Although the teacher hasn’t been identified, the video showed him defending his position and admitting outright that he is a racist and thinks everybody is at some level.
One student in the class said he had lost respect for the teacher. “I actually respected you for a while,” he said. “But like now?”
When another student chimed in to say he too had lost respect for the teacher, the man started to say students should have “more respect” for him, seemingly because he was honest in a way that many aren’t.
Texas Gov. Greg Abbott enacted a law last year that limits what can be taught in public schools to a list of founding documents, along with some additions by women and people of color. Although it is one of many Republican-authored legislative attempts to ban ‘critical race theory’ in schools, the Texas law doesn’t even mention the framework by name.
RELATED STORY: Republicans attack critical race theory, but it's an afterthought in policies banning it
The legislation does, however, ban the teaching of Pulitzer Prize-winning journalist Nikole Hannah-Jones' "1619 Project," which accurately asserts that “no aspect of the country” has been “untouched” by “years of slavery.” Critical race theory similarly maintains racism has an undeniable effect on the legal foundation of American society, but it is not widely taught in K-12 classrooms and is intended for graduate-level coursework.
Some social media users argued that the racist teacher’s defense aligns with critical race theory. It does not. Others argued that racists should be respected when they admit to being racists. They should not.
There is nothing brave about masking your beliefs to get a job, then telling a classroom of Black students that you think you’re better than them because you’re white. Anyone who believes that is what critical race theorists are promoting is ill-informed.
The racist teacher in question is nothing more than an example of what a white supremacist society often produces: white supremacists.
The Pflugerville Independent School District, which Bohls Middle School falls in, serves a population that is about 15.5% Black, 48.3% Hispanic, 22.8% white, and 8.5% Asian/ Pacific Islander, according to data from 2020-21.
Douglas Killian, superintendent of the district, said in a statement on Monday that the video in question does not align with its “core beliefs and is not a reflection” of the district or the “culture” at Bohls Middle. Killian wrote:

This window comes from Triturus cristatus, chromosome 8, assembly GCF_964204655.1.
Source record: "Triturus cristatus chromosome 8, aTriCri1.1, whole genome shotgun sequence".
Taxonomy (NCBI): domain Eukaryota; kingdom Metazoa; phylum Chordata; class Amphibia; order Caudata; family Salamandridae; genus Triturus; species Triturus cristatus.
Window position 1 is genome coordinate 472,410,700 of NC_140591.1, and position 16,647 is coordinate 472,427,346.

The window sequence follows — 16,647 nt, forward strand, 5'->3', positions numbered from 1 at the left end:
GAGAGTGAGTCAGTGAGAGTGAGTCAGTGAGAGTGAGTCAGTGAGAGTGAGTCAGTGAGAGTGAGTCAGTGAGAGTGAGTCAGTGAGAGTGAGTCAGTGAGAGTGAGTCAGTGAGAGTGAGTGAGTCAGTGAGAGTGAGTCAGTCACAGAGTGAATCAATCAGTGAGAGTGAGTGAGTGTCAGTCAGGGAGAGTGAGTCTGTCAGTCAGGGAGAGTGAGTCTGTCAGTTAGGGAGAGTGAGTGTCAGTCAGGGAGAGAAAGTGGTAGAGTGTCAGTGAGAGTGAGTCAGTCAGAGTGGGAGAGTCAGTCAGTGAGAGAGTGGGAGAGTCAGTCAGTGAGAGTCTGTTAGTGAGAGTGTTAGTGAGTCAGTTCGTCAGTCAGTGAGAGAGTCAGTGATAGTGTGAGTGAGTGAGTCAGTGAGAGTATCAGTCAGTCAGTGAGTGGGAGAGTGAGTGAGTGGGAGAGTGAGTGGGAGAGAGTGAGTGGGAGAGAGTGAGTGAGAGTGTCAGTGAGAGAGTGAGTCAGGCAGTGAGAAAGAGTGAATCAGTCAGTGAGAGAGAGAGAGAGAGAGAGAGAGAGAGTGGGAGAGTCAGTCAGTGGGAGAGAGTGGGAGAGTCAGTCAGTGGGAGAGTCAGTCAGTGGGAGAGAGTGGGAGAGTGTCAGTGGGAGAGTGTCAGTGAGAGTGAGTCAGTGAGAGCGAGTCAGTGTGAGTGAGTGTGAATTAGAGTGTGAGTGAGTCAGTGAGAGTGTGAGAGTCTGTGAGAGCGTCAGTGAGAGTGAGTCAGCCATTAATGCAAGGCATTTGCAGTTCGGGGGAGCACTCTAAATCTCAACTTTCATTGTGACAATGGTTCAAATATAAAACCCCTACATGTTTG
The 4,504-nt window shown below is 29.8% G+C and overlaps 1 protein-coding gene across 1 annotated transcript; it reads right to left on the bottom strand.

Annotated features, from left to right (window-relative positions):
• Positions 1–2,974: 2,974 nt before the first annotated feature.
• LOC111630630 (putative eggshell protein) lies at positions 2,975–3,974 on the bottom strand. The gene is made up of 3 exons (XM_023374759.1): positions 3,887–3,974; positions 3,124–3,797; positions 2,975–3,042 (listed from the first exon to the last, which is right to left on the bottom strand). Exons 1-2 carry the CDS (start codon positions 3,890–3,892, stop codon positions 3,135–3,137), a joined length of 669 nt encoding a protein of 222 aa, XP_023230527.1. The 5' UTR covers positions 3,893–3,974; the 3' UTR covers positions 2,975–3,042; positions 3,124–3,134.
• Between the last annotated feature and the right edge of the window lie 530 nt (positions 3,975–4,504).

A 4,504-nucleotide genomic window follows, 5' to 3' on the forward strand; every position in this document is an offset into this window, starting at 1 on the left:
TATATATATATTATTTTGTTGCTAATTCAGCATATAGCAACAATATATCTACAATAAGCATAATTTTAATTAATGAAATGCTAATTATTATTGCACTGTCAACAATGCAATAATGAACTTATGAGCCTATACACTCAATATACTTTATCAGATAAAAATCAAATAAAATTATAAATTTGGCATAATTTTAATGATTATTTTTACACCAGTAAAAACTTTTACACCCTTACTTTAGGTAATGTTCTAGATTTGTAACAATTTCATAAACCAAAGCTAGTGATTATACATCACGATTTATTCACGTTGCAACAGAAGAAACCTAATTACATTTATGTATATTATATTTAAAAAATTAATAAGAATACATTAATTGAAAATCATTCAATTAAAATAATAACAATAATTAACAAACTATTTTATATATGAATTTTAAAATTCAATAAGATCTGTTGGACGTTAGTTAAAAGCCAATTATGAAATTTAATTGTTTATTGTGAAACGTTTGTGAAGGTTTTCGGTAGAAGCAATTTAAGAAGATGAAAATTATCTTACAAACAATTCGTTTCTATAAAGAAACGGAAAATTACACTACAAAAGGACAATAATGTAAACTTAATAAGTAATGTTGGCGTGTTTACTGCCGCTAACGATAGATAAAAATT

Last Friday, Nov. 11, Pflugerville ISD officials were made aware of an inappropriate conversation a teacher at Bohls Middle School had with students during an advisory class. As of Monday morning, Nov. 14, the teacher in question is no longer employed by Pflugerville ISD and we are actively looking for a replacement.
In addition to providing this video to our administrators, the video was shared to social media by some in the class and has prompted local and national media attention. We apologize to any parents whose students have been included in the video without their knowledge.
We want to reiterate that this conversation does not align with our core beliefs and is not a reflection of our district or our culture at Bohls Middle School. Pflugerville ISD and Bohls MS staff work together to create an inclusive and welcoming environment for all of our students. The advisory discussion was inappropriate, inaccurate, and unacceptable; and this type of interaction will not be tolerated in any PfISD schools.
We apologize to our students and families at Bohls Middle School for the undue stress or concern this has caused. We have counselors and administrators available for any of our students and families who want to discuss this situation further.
We always do our best to ensure the safety of all students; we encourage them to be self-advocates and let an adult know when something is wrong, as they did in this situation. If you see something, say something.
As always, we appreciate the support of our Bohls Middle School families and entire PfISD community.
Brian Hennington, whose sixth-grader son attends the school, told NBC News he and his wife went to the school to share their concerns after seeing the disturbing footage viewed 5.4 million times on Twitter alone.
"You're not hired to bring your opinions into the classroom, especially when you have impressionable minds," Hennington said. "Those kinds of exploratory conversations, that's for the parents to expose their kids to."
Kwame Sarfo-Mensah, a middle school math teacher who has worked in Philadelphia and Boston, tweeted: "Rather than giving more attention to the racist white teacher in Texas, I want to applaud the young men who called out the teacher’s BS and questioned his racist views. Their critical consciousness was refreshing to see and gives me hope for what’s possible."
RELATED STORY: Black History Month brings out the worst in these teachers and schools work overtime to protect them
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